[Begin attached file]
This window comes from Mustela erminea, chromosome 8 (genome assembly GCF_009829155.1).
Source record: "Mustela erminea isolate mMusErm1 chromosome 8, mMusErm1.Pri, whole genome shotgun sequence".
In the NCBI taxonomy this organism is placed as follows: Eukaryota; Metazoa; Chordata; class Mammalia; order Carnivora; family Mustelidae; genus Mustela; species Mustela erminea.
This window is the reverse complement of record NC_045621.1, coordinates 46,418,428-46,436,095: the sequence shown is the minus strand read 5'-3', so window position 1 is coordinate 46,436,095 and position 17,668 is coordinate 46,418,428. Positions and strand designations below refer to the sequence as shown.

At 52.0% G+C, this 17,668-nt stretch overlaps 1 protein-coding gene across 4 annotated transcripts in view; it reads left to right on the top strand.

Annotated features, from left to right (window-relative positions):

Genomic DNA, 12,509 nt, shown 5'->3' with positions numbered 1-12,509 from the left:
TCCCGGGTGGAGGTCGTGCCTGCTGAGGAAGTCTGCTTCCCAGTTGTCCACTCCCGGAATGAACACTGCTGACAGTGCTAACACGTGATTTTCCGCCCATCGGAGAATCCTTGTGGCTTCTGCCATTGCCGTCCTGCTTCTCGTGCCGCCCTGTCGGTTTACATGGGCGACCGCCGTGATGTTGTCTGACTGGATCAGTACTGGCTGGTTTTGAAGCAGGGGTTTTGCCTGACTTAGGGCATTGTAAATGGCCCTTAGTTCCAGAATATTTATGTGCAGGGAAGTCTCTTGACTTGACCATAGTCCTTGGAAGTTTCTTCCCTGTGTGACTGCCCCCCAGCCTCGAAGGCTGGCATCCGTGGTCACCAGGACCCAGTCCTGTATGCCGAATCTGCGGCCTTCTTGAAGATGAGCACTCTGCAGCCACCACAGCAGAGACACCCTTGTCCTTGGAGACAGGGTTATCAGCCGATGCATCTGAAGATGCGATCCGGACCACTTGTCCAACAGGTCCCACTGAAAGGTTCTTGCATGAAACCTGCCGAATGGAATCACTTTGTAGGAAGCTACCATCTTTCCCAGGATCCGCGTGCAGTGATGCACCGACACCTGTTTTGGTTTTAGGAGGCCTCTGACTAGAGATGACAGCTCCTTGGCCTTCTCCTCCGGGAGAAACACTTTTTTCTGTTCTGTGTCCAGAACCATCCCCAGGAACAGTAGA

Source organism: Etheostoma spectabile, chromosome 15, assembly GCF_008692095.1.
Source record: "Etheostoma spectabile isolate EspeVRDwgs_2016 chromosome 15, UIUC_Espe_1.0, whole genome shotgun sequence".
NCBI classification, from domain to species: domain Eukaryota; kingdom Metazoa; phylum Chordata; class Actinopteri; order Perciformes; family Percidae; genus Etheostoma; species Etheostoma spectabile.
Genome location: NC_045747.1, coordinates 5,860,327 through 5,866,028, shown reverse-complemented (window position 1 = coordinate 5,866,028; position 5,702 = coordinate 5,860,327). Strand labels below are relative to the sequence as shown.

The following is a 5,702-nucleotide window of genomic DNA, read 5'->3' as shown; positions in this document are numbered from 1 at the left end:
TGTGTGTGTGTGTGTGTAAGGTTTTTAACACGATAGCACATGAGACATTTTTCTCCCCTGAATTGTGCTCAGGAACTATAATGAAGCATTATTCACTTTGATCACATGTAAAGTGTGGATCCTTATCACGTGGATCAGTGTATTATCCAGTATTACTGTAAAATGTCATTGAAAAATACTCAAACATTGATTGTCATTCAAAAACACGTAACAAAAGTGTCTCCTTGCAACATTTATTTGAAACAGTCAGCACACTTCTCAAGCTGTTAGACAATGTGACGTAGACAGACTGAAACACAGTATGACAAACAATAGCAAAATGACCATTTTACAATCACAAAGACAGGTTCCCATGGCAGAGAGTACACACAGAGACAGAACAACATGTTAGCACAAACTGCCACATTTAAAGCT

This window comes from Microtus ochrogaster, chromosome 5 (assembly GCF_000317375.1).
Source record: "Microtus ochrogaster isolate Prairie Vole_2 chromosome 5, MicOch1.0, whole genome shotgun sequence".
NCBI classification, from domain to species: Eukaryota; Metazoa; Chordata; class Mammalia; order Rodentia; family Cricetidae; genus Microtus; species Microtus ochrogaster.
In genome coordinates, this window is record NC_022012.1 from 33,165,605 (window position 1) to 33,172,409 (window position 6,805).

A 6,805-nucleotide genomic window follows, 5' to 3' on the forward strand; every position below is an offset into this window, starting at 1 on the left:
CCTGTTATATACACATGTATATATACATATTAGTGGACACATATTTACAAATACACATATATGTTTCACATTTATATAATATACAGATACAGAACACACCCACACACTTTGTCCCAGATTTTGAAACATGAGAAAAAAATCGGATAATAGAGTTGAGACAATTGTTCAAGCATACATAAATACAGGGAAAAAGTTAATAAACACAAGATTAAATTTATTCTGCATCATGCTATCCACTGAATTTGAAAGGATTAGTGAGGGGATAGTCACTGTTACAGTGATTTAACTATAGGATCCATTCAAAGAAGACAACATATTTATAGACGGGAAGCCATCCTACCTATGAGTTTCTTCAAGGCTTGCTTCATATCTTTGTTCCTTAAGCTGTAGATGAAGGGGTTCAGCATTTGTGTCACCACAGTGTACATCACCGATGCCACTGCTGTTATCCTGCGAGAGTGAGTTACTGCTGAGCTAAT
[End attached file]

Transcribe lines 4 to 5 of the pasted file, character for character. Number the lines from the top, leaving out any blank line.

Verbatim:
This window is the reverse complement of record NC_045621.1, coordinates 46,418,428-46,436,095: the sequence shown is the minus strand read 5'-3', so window position 1 is coordinate 46,436,095 and position 17,668 is coordinate 46,418,428. Positions and strand designations below refer to the sequence as shown.

At 52.0% G+C, this 17,668-nt stretch overlaps 1 protein-coding gene across 4 annotated transcripts in view; it reads left to right on the top strand.